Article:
“What about context?” my boyfriend asks. We’re driving and talking about words, like we often do. We both majored in English, currently own two cats, use electric toothbrushes, shop at the coop, drive a Prius and regularly order artichokes on our pizza. Yes, we’re those people. The people who make Shakespeare jokes and still can’t tell you when you’re supposed to spell effect with an “a” or an “e.”
Anyway, my boyfriend thinks because the word “cute” is vague it can morph into whatever definition the user chooses through context, inflection of voice, and body language. For example, a lover softly whispering, “You’re so cute,” is much different than an angry person sarcastically saying, “You’re so cute!” When the lover says “cute” it means “I want to cuddle you.” When the angry person says “cute”, it means “I want to punch you.”
“Cute” has multiple personalities and it’s because of this that I have no straight answer for my boyfriend. He makes a good point. Words change contextually, and writers often play on words as a literary technique. I see nothing wrong with this use of language, but I’ve developed a bit of an upchuck reflex whenever I hear or see the word “cute,” even when I’m the one using it. I can’t shake the feeling that cute has the power to pigeonhole me into a place of nothingness for the uncomplicated, for the unworthy — a place where I don’t deserve a fuller description, a greater meaning, a more vibrant existence.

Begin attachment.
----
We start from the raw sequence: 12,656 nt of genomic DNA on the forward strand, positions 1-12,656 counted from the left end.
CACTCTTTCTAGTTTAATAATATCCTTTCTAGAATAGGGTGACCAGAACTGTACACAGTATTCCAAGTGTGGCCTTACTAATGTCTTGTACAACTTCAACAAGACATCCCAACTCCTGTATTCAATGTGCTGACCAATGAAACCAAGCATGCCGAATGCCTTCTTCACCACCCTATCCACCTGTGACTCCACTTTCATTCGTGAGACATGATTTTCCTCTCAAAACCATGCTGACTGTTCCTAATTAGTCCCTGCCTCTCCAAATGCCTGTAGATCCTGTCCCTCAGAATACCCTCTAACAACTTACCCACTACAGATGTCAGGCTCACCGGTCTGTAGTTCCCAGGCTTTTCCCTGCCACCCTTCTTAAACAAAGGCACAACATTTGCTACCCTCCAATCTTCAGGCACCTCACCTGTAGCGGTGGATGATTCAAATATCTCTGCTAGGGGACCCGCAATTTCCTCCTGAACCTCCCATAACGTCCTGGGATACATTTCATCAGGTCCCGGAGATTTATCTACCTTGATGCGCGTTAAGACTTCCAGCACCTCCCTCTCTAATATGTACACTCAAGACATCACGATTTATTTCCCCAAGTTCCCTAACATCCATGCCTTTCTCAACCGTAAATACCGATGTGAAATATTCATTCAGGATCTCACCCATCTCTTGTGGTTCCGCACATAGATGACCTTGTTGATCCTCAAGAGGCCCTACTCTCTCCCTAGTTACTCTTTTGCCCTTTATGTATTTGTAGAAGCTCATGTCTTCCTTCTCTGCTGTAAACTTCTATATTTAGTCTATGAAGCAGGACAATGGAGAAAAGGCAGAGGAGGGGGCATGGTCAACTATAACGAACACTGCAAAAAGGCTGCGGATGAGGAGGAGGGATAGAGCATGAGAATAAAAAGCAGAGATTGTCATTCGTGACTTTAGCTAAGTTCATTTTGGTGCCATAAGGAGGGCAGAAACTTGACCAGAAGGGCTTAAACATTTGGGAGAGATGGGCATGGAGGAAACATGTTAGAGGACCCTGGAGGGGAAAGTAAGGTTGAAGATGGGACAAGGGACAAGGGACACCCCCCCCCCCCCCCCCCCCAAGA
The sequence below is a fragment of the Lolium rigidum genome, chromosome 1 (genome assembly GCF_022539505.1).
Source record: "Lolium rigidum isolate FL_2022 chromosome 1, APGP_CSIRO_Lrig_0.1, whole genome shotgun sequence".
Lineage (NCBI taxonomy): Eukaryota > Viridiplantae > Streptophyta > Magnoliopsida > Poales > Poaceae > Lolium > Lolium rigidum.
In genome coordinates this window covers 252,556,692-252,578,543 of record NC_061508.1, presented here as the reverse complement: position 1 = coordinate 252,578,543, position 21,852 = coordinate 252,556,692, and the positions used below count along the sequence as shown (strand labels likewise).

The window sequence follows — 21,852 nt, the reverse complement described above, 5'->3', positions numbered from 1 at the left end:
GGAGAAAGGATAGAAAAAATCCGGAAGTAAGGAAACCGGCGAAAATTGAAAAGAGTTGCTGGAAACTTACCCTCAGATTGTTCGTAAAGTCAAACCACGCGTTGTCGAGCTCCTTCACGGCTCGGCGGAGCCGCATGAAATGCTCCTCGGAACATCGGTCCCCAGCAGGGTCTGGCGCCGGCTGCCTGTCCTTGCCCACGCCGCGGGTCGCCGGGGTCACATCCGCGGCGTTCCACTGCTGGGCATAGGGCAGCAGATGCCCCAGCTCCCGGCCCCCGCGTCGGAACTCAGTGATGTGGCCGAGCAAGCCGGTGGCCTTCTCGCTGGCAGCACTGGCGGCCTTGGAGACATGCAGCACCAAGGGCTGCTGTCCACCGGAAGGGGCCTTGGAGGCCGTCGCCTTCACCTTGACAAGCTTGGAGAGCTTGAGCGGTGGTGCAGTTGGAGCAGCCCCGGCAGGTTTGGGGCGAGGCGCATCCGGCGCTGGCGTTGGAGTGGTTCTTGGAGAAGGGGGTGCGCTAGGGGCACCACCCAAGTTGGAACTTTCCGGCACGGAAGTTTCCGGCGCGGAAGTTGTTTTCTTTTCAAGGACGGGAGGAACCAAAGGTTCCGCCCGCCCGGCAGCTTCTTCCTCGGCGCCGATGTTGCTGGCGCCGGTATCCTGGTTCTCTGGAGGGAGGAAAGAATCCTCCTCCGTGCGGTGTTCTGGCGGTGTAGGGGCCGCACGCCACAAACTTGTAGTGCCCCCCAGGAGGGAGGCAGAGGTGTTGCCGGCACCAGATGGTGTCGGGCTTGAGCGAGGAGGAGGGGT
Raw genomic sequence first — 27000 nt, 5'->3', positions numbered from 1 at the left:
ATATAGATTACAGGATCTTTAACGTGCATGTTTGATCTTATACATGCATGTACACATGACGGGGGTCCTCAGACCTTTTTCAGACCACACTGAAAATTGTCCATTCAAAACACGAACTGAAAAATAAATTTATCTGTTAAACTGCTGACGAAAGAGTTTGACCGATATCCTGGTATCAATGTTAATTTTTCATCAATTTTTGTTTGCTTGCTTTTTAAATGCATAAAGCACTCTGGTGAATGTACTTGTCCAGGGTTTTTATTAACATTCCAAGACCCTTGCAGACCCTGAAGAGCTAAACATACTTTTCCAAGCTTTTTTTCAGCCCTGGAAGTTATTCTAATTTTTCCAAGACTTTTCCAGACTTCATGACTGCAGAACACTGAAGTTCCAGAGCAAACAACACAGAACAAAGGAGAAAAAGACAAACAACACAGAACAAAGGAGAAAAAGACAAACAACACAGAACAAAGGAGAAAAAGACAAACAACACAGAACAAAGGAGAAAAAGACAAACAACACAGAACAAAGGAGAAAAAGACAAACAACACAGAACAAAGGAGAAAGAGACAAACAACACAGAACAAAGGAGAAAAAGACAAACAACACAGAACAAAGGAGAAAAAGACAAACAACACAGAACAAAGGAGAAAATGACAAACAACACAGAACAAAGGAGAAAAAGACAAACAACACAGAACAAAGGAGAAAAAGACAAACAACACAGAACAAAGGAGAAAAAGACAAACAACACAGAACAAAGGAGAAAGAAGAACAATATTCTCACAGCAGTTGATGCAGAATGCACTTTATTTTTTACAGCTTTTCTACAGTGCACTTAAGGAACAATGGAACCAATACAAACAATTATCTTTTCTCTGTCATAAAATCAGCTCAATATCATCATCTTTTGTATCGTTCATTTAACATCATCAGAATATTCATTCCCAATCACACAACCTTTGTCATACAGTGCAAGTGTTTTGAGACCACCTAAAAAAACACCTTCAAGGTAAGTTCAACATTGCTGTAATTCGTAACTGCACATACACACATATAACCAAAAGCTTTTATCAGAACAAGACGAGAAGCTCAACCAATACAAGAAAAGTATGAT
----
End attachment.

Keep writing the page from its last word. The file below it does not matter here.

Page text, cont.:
When most people call me “cute” I think their description address my short four feet eleven inches of height, my bubbly personality, and my Asian heritage – a heritage many people link with stereotypes. I find it difficult to detach myself from the clichéd images of wide eyed Korean pop stars, Japanese school girls, and giggly anime characters. Asian women have long been attached with the word “cute.” Think of the China Doll stereotype. Think of Japanese Geishas. Think of how Miss Saigon kills herself after her white American lover leaves.
People use cute to describe many women, not just Asians. Cute red heads. Cute waitresses. Cute grandmothers. We even use cute to describe things that aren’t human. Puppies are cute. Fresh manicures are cute. New shoes are cute. Overuse of the word has made it lose important meaning.
Although, I have to admit my cuteness has definitely proved very helpful over the years. When a stranger has an extra movie ticket, coffee, or even plates of food, I’m usually the lucky recipient of their bounty. I’ve been in many situations where people tend to be more comfortable approaching me than the other taller, whiter, women around me.